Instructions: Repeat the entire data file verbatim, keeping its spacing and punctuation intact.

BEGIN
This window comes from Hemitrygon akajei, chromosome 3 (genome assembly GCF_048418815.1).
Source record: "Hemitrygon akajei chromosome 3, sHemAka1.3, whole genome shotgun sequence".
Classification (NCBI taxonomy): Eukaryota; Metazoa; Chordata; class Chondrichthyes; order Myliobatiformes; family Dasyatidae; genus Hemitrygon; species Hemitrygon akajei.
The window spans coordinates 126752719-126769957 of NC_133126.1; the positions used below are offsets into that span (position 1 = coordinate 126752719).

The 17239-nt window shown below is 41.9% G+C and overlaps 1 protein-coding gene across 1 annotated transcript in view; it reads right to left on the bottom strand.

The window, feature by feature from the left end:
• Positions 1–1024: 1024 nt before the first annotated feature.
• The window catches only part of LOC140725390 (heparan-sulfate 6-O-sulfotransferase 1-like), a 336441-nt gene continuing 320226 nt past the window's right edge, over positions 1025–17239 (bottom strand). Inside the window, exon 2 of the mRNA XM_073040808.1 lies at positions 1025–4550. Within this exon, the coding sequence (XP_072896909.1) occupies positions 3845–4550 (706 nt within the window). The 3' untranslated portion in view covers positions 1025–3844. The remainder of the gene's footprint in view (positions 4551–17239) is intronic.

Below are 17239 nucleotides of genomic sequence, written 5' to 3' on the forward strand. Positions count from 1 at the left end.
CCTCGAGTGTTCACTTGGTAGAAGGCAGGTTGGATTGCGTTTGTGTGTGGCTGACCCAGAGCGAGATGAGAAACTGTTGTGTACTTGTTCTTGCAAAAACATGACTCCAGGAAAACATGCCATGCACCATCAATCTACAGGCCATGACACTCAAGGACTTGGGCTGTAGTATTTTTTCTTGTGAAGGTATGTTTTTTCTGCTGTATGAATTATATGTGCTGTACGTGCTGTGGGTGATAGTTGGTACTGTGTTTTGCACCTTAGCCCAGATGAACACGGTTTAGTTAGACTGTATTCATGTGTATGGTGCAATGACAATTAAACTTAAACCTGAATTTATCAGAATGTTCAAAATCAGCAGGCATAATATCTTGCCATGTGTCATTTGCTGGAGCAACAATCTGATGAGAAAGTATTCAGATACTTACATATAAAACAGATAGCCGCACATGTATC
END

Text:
This window comes from Hemitrygon akajei, chromosome 3 (genome assembly GCF_048418815.1).
Source record: "Hemitrygon akajei chromosome 3, sHemAka1.3, whole genome shotgun sequence".
Classification (NCBI taxonomy): Eukaryota; Metazoa; Chordata; class Chondrichthyes; order Myliobatiformes; family Dasyatidae; genus Hemitrygon; species Hemitrygon akajei.
The window spans coordinates 126752719-126769957 of NC_133126.1; the positions used below are offsets into that span (position 1 = coordinate 126752719).

The 17239-nt window shown below is 41.9% G+C and overlaps 1 protein-coding gene across 1 annotated transcript in view; it reads right to left on the bottom strand.

The window, feature by feature from the left end:
• Positions 1–1024: 1024 nt before the first annotated feature.
• The window catches only part of LOC140725390 (heparan-sulfate 6-O-sulfotransferase 1-like), a 336441-nt gene continuing 320226 nt past the window's right edge, over positions 1025–17239 (bottom strand). Inside the window, exon 2 of the mRNA XM_073040808.1 lies at positions 1025–4550. Within this exon, the coding sequence (XP_072896909.1) occupies positions 3845–4550 (706 nt within the window). The 3' untranslated portion in view covers positions 1025–3844. The remainder of the gene's footprint in view (positions 4551–17239) is intronic.

Below are 17239 nucleotides of genomic sequence, written 5' to 3' on the forward strand. Positions count from 1 at the left end.
CCTCGAGTGTTCACTTGGTAGAAGGCAGGTTGGATTGCGTTTGTGTGTGGCTGACCCAGAGCGAGATGAGAAACTGTTGTGTACTTGTTCTTGCAAAAACATGACTCCAGGAAAACATGCCATGCACCATCAATCTACAGGCCATGACACTCAAGGACTTGGGCTGTAGTATTTTTTCTTGTGAAGGTATGTTTTTTCTGCTGTATGAATTATATGTGCTGTACGTGCTGTGGGTGATAGTTGGTACTGTGTTTTGCACCTTAGCCCAGATGAACACGGTTTAGTTAGACTGTATTCATGTGTATGGTGCAATGACAATTAAACTTAAACCTGAATTTATCAGAATGTTCAAAATCAGCAGGCATAATATCTTGCCATGTGTCATTTGCTGGAGCAACAATCTGATGAGAAAGTATTCAGATACTTACATATAAAACAGATAGCCGCACATGTATC